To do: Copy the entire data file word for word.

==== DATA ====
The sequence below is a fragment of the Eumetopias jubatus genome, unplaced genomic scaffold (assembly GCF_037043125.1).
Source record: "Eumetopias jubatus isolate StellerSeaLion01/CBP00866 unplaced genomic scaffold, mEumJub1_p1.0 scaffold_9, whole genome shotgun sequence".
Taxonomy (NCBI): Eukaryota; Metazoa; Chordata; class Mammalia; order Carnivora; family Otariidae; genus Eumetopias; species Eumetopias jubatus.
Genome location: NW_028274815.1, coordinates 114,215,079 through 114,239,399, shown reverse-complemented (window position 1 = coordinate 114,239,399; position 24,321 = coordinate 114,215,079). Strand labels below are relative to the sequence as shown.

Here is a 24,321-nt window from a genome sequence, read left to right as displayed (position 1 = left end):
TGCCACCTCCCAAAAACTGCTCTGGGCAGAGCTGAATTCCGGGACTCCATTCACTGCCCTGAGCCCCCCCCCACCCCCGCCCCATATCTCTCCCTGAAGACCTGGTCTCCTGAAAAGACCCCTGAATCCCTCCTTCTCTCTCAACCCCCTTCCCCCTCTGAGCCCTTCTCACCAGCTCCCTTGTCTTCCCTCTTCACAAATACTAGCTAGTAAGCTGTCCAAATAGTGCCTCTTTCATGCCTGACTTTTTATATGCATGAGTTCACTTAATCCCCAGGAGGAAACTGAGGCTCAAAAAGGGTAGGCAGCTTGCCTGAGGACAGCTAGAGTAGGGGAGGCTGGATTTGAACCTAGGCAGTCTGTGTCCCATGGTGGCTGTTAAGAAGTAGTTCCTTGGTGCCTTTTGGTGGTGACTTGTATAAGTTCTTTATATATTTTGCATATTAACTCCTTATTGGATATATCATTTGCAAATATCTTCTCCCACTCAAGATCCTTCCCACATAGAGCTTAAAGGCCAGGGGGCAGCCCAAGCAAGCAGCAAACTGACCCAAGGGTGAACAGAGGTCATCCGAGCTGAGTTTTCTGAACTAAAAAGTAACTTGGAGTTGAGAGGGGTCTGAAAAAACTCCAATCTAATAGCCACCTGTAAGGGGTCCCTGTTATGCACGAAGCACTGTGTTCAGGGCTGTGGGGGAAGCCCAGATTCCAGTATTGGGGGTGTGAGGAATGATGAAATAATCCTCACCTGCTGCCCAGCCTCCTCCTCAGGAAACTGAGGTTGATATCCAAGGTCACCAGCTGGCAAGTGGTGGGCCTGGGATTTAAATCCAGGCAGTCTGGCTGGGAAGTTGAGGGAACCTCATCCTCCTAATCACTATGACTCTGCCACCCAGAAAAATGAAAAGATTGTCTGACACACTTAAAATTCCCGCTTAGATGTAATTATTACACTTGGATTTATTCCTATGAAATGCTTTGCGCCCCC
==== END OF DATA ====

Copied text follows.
The sequence below is a fragment of the Eumetopias jubatus genome, unplaced genomic scaffold (assembly GCF_037043125.1).
Source record: "Eumetopias jubatus isolate StellerSeaLion01/CBP00866 unplaced genomic scaffold, mEumJub1_p1.0 scaffold_9, whole genome shotgun sequence".
Taxonomy (NCBI): Eukaryota; Metazoa; Chordata; class Mammalia; order Carnivora; family Otariidae; genus Eumetopias; species Eumetopias jubatus.
Genome location: NW_028274815.1, coordinates 114,215,079 through 114,239,399, shown reverse-complemented (window position 1 = coordinate 114,239,399; position 24,321 = coordinate 114,215,079). Strand labels below are relative to the sequence as shown.

Here is a 24,321-nt window from a genome sequence, read left to right as displayed (position 1 = left end):
TGCCACCTCCCAAAAACTGCTCTGGGCAGAGCTGAATTCCGGGACTCCATTCACTGCCCTGAGCCCCCCCCCACCCCCGCCCCATATCTCTCCCTGAAGACCTGGTCTCCTGAAAAGACCCCTGAATCCCTCCTTCTCTCTCAACCCCCTTCCCCCTCTGAGCCCTTCTCACCAGCTCCCTTGTCTTCCCTCTTCACAAATACTAGCTAGTAAGCTGTCCAAATAGTGCCTCTTTCATGCCTGACTTTTTATATGCATGAGTTCACTTAATCCCCAGGAGGAAACTGAGGCTCAAAAAGGGTAGGCAGCTTGCCTGAGGACAGCTAGAGTAGGGGAGGCTGGATTTGAACCTAGGCAGTCTGTGTCCCATGGTGGCTGTTAAGAAGTAGTTCCTTGGTGCCTTTTGGTGGTGACTTGTATAAGTTCTTTATATATTTTGCATATTAACTCCTTATTGGATATATCATTTGCAAATATCTTCTCCCACTCAAGATCCTTCCCACATAGAGCTTAAAGGCCAGGGGGCAGCCCAAGCAAGCAGCAAACTGACCCAAGGGTGAACAGAGGTCATCCGAGCTGAGTTTTCTGAACTAAAAAGTAACTTGGAGTTGAGAGGGGTCTGAAAAAACTCCAATCTAATAGCCACCTGTAAGGGGTCCCTGTTATGCACGAAGCACTGTGTTCAGGGCTGTGGGGGAAGCCCAGATTCCAGTATTGGGGGTGTGAGGAATGATGAAATAATCCTCACCTGCTGCCCAGCCTCCTCCTCAGGAAACTGAGGTTGATATCCAAGGTCACCAGCTGGCAAGTGGTGGGCCTGGGATTTAAATCCAGGCAGTCTGGCTGGGAAGTTGAGGGAACCTCATCCTCCTAATCACTATGACTCTGCCACCCAGAAAAATGAAAAGATTGTCTGACACACTTAAAATTCCCGCTTAGATGTAATTATTACACTTGGATTTATTCCTATGAAATGCTTTGCGCCCCC